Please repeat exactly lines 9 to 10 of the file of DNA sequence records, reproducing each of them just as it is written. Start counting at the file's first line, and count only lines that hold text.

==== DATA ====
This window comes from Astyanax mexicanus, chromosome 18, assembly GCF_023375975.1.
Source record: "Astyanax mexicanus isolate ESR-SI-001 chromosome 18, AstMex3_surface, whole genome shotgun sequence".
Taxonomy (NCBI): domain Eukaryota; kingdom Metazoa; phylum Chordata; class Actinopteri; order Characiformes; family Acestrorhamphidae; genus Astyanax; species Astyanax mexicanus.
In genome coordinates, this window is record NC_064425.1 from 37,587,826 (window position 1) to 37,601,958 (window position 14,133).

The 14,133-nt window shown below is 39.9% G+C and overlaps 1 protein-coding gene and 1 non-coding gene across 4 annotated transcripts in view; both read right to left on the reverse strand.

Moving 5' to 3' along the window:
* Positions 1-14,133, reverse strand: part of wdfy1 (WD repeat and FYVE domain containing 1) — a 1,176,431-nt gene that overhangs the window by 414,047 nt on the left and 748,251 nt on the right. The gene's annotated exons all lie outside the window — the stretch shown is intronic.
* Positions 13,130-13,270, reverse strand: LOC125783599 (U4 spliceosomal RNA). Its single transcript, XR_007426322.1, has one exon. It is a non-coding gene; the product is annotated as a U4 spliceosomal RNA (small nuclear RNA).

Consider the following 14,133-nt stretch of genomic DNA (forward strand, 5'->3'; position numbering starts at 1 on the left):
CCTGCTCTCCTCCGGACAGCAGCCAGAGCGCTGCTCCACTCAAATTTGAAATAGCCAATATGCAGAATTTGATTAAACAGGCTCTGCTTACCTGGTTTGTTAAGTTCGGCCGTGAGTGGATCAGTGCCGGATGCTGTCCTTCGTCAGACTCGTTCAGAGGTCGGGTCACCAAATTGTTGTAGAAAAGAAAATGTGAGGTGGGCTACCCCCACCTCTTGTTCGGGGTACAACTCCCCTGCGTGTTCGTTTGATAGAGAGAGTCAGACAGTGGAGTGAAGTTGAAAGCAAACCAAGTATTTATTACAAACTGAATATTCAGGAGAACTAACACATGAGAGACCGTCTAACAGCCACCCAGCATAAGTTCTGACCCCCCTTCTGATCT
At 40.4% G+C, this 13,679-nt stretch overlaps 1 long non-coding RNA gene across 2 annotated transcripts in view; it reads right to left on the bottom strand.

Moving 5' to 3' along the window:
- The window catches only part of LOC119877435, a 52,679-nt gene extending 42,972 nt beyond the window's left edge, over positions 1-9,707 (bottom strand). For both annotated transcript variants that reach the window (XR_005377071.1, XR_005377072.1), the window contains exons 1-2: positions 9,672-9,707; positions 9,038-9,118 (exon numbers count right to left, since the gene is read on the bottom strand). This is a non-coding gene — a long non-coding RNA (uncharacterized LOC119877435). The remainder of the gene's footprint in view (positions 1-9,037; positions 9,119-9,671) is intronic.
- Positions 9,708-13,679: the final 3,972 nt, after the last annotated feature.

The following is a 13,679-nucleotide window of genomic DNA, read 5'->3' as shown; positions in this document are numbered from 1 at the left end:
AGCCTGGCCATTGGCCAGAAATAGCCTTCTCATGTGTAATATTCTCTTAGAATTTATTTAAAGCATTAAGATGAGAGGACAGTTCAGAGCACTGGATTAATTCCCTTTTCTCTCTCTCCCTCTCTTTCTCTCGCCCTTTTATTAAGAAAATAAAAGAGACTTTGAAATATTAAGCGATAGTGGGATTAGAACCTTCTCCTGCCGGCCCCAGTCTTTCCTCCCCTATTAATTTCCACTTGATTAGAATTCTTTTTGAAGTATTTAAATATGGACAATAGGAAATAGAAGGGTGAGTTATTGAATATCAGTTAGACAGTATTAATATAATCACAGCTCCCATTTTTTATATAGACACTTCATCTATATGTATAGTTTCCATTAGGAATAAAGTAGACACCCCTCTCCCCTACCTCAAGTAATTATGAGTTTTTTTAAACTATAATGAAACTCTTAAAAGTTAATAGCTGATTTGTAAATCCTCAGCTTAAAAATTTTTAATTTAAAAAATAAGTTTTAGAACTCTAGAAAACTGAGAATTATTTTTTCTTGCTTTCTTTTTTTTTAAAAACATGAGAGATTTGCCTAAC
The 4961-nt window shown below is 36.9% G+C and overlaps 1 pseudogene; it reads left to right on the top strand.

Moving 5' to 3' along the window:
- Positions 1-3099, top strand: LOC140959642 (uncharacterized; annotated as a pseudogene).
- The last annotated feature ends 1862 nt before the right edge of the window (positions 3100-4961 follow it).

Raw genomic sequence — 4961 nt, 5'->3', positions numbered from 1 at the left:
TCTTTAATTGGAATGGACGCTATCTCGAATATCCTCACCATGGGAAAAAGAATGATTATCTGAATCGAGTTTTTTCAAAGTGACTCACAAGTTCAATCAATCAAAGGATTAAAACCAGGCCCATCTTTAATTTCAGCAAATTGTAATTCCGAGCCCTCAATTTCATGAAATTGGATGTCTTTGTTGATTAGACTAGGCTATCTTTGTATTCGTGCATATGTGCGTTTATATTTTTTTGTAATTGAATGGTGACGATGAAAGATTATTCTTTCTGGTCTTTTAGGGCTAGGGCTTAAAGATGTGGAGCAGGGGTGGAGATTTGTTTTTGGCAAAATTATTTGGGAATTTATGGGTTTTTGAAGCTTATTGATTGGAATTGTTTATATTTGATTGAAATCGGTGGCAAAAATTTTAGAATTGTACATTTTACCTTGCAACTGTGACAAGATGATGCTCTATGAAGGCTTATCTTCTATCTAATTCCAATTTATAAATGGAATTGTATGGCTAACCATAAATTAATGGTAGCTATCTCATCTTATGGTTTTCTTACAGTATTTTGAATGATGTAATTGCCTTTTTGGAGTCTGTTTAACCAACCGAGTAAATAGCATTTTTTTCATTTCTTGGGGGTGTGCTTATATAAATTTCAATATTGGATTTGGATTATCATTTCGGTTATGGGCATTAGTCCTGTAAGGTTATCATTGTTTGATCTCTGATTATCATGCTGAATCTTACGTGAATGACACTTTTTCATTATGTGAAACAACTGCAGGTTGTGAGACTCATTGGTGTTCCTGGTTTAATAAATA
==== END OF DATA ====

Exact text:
Consider the following 14,133-nt stretch of genomic DNA (forward strand, 5'->3'; position numbering starts at 1 on the left):
CCTGCTCTCCTCCGGACAGCAGCCAGAGCGCTGCTCCACTCAAATTTGAAATAGCCAATATGCAGAATTTGATTAAACAGGCTCTGCTTACCTGGTTTGTTAAGTTCGGCCGTGAGTGGATCAGTGCCGGATGCTGTCCTTCGTCAGACTCGTTCAGAGGTCGGGTCACCAAATTGTTGTAGAAAAGAAAATGTGAGGTGGGCTACCCCCACCTCTTGTTCGGGGTACAACTCCCCTGCGTGTTCGTTTGATAGAGAGAGTCAGACAGTGGAGTGAAGTTGAAAGCAAACCAAGTATTTATTACAAACTGAATATTCAGGAGAACTAACACATGAGAGACCGTCTAACAGCCACCCAGCATAAGTTCTGACCCCCCTTCTGATCT